The Los Angeles Clippers played an absolutely terrible first quarter in Chicago against the Bulls Friday night. They allowed the Bulls, a team that averages 93 points a game and is ranked 28th in the NBA in offensive efficiency, to score 26 points on 12-24 shooting, including fully 20 points in the paint. The game was four minutes old before the Clippers got a rebound, and by that time the Bulls already had five boards -- of their own misses. It was a defensive disaster.

And it didn't matter a bit, because the Clippers couldn't miss, and in particular they couldn't miss from three point range. The Clippers led after one quarter 41-26, making 14-19 overall and 7-8 from deep. The seven three pointers was a franchise record for made threes in a quarter. The 41 points was the most the Bulls have given up in a quarter in several seasons under Tom Thibodeau. In fact, the Bulls must be feeling a bit snakebit after running into a white out Clippers team twice this season. The Clippers have now hung 121 and 112 on the Bulls, the two highest point totals Chicago has allowed in regulation this season.

But back to that first quarter. Teams can play well and lose; and conversely teams can play badly and win. The Clippers cleaned up their act some as the game wore on, but make no mistake: they did not play well in the first quarter, nor even in the first half. They SHOT well, but they did not play well. There's a difference.

Certainly the Clippers executed well on offense. They made 10 of their first 11 threes in part because they were moving the ball and finding good shooters for open looks. Of those ten first half threes, five were from the corner: one of the best shots in basketball, and consequently a shot that Thibodeau hates to give up. The Clippers offense was working to get those looks -- and then they made them.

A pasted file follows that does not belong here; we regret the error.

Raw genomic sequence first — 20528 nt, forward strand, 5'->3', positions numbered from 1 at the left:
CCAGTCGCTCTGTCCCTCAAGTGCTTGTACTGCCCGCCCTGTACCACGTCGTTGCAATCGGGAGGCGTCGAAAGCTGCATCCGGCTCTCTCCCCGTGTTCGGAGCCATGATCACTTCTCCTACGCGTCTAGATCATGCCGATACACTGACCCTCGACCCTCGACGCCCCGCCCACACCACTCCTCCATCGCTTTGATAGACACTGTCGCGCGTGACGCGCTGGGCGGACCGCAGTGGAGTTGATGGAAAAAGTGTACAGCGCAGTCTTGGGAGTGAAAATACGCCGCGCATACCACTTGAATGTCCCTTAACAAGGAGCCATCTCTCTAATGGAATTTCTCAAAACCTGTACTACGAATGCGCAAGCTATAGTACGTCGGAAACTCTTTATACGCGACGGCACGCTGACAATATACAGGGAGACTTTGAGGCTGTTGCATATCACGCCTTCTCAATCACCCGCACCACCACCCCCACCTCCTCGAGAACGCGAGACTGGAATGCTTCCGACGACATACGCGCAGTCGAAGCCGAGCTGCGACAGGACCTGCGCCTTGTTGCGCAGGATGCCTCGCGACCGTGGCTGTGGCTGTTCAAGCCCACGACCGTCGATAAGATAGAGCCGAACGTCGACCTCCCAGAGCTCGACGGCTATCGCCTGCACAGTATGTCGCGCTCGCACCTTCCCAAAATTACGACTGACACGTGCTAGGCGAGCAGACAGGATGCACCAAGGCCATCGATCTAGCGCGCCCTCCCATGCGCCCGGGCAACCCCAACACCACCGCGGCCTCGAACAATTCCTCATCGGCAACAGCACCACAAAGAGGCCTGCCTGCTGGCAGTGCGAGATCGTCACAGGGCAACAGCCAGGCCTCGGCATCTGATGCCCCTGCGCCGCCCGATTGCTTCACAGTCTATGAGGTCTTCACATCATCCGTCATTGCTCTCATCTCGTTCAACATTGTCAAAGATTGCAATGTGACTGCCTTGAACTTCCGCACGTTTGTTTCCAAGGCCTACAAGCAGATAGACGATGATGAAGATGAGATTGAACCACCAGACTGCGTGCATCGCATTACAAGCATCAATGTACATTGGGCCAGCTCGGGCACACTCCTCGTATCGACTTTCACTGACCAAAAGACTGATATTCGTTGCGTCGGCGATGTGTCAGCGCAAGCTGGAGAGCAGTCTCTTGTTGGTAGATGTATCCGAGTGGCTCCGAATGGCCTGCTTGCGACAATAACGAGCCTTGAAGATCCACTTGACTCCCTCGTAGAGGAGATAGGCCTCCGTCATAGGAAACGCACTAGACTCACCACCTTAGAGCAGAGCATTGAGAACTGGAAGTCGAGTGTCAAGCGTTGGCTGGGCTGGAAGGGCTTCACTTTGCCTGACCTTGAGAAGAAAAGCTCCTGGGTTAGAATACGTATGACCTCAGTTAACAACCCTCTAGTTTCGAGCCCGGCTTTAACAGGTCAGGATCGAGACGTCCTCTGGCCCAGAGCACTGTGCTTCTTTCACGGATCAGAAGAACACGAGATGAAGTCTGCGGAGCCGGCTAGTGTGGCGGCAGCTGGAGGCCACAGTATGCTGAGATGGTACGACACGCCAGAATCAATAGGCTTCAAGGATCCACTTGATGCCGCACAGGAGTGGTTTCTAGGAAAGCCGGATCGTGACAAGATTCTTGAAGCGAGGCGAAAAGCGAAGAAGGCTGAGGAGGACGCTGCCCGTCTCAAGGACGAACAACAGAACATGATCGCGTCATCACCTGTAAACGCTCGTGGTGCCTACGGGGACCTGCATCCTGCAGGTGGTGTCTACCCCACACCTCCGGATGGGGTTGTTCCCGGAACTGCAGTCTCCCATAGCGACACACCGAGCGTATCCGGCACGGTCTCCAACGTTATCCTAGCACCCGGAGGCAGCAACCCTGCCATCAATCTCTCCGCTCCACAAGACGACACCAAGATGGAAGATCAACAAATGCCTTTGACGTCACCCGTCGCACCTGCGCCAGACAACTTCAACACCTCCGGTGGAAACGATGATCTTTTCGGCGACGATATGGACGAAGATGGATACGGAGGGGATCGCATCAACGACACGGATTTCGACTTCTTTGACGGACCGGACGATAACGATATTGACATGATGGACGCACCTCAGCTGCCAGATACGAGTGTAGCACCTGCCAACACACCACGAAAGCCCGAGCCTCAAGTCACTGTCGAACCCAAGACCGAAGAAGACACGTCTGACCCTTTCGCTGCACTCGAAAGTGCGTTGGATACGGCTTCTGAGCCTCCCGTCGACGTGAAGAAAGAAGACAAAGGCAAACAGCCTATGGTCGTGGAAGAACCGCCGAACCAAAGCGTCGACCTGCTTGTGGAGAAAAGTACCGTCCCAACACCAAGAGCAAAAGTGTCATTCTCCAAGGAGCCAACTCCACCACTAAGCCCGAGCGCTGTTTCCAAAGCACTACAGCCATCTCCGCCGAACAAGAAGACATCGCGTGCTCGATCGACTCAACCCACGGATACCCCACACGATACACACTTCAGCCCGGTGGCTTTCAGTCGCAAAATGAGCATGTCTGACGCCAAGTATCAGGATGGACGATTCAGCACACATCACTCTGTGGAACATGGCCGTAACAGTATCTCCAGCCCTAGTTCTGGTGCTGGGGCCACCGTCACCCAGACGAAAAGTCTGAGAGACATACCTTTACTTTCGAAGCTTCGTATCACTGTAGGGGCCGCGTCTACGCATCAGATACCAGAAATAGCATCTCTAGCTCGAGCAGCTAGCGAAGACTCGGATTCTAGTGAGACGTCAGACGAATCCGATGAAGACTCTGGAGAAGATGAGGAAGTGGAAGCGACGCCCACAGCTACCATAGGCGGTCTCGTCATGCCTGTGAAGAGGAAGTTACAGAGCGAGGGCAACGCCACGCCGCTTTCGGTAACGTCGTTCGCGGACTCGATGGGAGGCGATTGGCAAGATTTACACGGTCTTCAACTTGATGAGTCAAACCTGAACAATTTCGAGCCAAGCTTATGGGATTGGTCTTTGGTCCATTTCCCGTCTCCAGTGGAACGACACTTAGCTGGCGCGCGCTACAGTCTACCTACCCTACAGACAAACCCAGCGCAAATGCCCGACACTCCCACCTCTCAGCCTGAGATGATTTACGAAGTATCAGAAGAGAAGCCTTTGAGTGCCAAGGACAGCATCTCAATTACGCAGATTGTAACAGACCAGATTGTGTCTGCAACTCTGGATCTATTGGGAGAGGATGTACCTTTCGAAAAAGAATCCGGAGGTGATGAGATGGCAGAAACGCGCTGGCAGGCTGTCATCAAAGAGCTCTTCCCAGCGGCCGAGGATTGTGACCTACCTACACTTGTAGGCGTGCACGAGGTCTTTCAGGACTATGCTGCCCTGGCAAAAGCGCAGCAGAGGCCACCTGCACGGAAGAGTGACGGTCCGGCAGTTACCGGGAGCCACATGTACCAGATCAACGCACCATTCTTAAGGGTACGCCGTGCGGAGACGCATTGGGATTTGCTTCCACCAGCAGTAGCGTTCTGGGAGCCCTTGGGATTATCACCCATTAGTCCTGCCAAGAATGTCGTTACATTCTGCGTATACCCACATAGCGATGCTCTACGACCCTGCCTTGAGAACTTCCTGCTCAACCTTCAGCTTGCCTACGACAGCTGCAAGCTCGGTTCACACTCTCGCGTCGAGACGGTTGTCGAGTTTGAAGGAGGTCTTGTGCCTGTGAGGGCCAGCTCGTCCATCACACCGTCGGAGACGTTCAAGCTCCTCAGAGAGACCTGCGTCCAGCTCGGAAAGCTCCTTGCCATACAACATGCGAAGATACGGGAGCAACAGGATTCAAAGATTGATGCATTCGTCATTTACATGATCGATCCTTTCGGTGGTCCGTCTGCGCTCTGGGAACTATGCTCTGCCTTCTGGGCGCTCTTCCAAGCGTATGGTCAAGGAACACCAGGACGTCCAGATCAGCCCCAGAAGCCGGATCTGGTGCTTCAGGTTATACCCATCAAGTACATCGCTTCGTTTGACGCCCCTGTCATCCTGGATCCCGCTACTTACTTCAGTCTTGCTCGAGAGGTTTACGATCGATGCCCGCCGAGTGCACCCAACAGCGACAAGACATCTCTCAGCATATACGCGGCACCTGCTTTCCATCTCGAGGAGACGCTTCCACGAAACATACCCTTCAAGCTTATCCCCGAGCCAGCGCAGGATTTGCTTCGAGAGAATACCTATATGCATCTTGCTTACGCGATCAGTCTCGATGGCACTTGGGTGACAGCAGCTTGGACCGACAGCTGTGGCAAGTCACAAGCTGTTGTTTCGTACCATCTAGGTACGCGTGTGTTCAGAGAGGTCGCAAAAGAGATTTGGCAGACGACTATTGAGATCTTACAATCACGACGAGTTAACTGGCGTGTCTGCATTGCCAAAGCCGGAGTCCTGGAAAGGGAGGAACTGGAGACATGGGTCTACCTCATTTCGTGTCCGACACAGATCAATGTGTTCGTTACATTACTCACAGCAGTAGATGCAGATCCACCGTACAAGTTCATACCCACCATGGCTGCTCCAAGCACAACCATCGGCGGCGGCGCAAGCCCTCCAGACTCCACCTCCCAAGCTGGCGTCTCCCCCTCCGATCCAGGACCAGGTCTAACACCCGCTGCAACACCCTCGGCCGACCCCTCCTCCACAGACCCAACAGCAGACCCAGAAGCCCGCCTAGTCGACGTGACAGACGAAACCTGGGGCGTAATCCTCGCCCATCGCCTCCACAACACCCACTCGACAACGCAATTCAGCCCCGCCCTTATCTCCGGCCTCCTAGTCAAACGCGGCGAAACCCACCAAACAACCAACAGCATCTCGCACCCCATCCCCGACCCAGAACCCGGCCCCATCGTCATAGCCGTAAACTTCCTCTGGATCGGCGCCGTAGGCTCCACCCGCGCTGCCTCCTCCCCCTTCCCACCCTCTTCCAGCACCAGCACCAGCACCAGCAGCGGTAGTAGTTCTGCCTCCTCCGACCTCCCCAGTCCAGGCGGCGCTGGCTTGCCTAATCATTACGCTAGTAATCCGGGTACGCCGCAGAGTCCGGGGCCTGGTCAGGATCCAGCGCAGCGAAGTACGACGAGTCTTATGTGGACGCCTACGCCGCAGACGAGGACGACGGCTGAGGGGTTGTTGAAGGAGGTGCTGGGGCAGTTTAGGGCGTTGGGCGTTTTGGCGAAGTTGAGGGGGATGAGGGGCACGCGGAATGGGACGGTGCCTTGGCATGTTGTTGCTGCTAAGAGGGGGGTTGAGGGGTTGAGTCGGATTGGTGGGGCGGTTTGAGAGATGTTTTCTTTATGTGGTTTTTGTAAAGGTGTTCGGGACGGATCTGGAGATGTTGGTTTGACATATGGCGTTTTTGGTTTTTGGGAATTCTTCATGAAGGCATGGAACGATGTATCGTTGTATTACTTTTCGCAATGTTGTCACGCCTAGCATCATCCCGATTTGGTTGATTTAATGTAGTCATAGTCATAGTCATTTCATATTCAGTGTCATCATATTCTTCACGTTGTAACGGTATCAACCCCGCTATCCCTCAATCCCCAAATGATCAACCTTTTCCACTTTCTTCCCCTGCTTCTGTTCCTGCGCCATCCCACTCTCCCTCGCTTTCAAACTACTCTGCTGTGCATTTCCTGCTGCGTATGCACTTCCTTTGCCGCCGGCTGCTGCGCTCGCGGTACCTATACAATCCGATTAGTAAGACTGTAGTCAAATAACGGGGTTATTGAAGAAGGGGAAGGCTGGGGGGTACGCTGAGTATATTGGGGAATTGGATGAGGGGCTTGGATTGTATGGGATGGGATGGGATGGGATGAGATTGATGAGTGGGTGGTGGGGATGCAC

The defense on the other hand: yikes.

I happened to watch the ESPN broadcast tonight. Mike Tirico and Jon Barry don't send me over the edge the way guys like Kevin Harlan and Reggie Miller do, and it's interesting to get the national TV perspective from time to time. Because I was on ESPN, I got to hear Doc Rivers' first quarter coach's remarks, and I'm glad I did, because he succinctly made a point that I've tried to make on the blog many times. When asked by Heather Cox about the seven made threes in contrast to the six they made all game in Charlotte, Rivers said:

It's a make-or-miss league. We got great looks the other night; they didn't go in. Tonight they're going in; and we're going to keep shooting them every night.

The Clippers' are among the worst three point shooting teams in the league by percentage, but Rivers does not view this as a team that shoots the long ball poorly. He knows that six of his top eight shooters are below their career numbers, and only one is above. He further knows that for the Clippers to be the team that he wants them to be, to be a team that can compete deep into the playoffs, they must be effective from beyond the three point line. If they don't take open threes, they have essentially already lost their chance, because good NBA teams make three pointers, and lots of them. This team was built to shoot threes, and that's just how it is. The common refrain of "If they're not going in then stop taking them" sounds simple enough -- but it is flat wrong.

Of course, it would be nice if we could trade a couple first half makes in Chicago for a couple of second have misses in Charlotte and come away with two wins in those two games, but unfortunately it doesn't work that way. The Clippers seem to run hot and cold (or more accurately, red-hot and ice-cold) from deep, and that's a problem. One can only hope they can find some consistency in the second half of the season. Overall, they remain well below what one would expect from theis group certainly.

The good news is that the Clippers could very well have given this game back, but they did not. Despite their crazy good shooting and 68 first half points, they led by only 13 at the break. The Bulls cut the lead to single digits a couple times in the third quarter, and seemed to be building some momentum. But the Clippers always put together a basket and a stop to turn the tide, and more often that not Blake Griffin was at the center of the surge.